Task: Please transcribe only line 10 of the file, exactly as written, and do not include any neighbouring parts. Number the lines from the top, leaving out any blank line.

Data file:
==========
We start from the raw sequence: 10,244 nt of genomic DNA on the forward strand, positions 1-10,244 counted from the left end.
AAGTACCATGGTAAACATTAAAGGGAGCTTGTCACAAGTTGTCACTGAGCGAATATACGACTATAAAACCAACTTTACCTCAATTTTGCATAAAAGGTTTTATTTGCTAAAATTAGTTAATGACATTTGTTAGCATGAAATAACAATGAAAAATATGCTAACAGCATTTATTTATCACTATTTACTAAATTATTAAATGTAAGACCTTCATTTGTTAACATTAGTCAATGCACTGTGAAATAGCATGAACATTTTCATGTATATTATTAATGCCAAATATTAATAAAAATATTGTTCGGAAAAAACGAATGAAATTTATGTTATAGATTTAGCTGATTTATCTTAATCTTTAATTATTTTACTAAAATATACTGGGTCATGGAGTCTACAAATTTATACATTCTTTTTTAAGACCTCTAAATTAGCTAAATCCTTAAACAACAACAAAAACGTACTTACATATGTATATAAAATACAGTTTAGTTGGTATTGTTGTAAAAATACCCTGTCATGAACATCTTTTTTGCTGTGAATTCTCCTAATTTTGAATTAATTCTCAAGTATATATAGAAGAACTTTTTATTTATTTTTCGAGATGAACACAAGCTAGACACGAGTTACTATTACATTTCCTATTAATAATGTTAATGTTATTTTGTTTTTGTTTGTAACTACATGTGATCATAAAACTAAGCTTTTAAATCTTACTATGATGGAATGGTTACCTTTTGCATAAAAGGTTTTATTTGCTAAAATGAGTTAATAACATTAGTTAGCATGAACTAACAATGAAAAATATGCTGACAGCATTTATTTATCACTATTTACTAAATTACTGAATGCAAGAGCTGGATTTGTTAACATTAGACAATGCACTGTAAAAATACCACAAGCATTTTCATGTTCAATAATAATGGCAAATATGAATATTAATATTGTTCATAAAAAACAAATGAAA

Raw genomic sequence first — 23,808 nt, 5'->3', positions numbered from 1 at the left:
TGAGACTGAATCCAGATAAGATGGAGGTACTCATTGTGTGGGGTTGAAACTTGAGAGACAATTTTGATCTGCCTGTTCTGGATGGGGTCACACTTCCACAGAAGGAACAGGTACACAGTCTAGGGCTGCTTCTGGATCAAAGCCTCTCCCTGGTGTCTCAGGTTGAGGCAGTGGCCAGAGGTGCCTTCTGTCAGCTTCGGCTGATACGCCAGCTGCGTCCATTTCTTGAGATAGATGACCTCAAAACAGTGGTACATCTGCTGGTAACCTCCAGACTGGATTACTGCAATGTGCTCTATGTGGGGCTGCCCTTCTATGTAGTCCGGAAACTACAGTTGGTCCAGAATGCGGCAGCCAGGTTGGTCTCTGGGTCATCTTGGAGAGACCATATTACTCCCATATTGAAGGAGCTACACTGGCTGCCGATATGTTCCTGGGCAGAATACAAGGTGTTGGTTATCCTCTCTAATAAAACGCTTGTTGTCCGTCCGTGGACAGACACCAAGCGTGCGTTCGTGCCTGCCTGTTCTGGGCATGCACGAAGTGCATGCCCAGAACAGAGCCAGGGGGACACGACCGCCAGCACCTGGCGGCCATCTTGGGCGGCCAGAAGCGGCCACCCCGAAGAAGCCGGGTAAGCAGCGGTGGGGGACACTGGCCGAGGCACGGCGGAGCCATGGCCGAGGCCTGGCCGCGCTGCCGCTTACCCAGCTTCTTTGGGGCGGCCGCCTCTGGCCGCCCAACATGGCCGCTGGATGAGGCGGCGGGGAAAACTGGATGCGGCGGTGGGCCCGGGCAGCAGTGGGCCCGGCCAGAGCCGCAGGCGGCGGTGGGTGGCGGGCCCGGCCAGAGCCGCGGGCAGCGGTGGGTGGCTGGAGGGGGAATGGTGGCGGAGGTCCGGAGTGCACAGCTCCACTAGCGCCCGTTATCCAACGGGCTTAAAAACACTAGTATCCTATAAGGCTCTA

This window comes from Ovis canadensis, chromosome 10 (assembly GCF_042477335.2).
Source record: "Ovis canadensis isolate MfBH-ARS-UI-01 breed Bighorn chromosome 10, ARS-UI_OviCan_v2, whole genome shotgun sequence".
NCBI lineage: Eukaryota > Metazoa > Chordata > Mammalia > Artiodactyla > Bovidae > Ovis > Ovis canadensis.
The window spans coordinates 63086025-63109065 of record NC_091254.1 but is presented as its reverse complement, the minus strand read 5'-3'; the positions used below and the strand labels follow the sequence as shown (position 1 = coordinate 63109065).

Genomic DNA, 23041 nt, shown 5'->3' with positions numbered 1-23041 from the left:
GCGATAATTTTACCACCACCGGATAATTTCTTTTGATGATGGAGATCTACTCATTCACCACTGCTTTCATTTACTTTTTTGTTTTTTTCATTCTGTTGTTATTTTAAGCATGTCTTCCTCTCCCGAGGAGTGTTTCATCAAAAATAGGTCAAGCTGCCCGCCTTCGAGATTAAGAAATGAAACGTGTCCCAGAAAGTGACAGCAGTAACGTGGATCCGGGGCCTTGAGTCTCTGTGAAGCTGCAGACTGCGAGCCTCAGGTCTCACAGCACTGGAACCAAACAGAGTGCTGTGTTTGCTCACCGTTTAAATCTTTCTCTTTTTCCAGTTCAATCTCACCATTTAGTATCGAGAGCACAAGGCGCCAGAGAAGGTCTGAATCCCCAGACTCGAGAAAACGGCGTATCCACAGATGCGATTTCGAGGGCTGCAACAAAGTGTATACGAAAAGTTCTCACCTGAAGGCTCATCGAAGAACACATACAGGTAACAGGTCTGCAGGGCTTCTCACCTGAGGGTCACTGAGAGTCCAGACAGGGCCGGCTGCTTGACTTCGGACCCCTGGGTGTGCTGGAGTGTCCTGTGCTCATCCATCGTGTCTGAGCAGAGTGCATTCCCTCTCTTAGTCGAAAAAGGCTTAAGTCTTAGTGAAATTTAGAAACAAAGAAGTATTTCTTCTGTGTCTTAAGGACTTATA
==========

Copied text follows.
GCGATAATTTTACCACCACCGGATAATTTCTTTTGATGATGGAGATCTACTCATTCACCACTGCTTTCATTTACTTTTTTGTTTTTTTCATTCTGTTGTTATTTTAAGCATGTCTTCCTCTCCCGAGGAGTGTTTCATCAAAAATAGGTCAAGCTGCCCGCCTTCGAGATTAAGAAATGAAACGTGTCCCAGAAAGTGACAGCAGTAACGTGGATCCGGGGCCTTGAGTCTCTGTGAAGCTGCAGACTGCGAGCCTCAGGTCTCACAGCACTGGAACCAAACAGAGTGCTGTGTTTGCTCACCGTTTAAATCTTTCTCTTTTTCCAGTTCAATCTCACCATTTAGTATCGAGAGCACAAGGCGCCAGAGAAGGTCTGAATCCCCAGACTCGAGAAAACGGCGTATCCACAGATGCGATTTCGAGGGCTGCAACAAAGTGTATACGAAAAGTTCTCACCTGAAGGCTCATCGAAGAACACATACAGGTAACAGGTCTGCAGGGCTTCTCACCTGAGGGTCACTGAGAGTCCAGACAGGGCCGGCTGCTTGACTTCGGACCCCTGGGTGTGCTGGAGTGTCCTGTGCTCATCCATCGTGTCTGAGCAGAGTGCATTCCCTCTCTTAGTCGAAAAAGGCTTAAGTCTTAGTGAAATTTAGAAACAAAGAAGTATTTCTTCTGTGTCTTAAGGACTTATA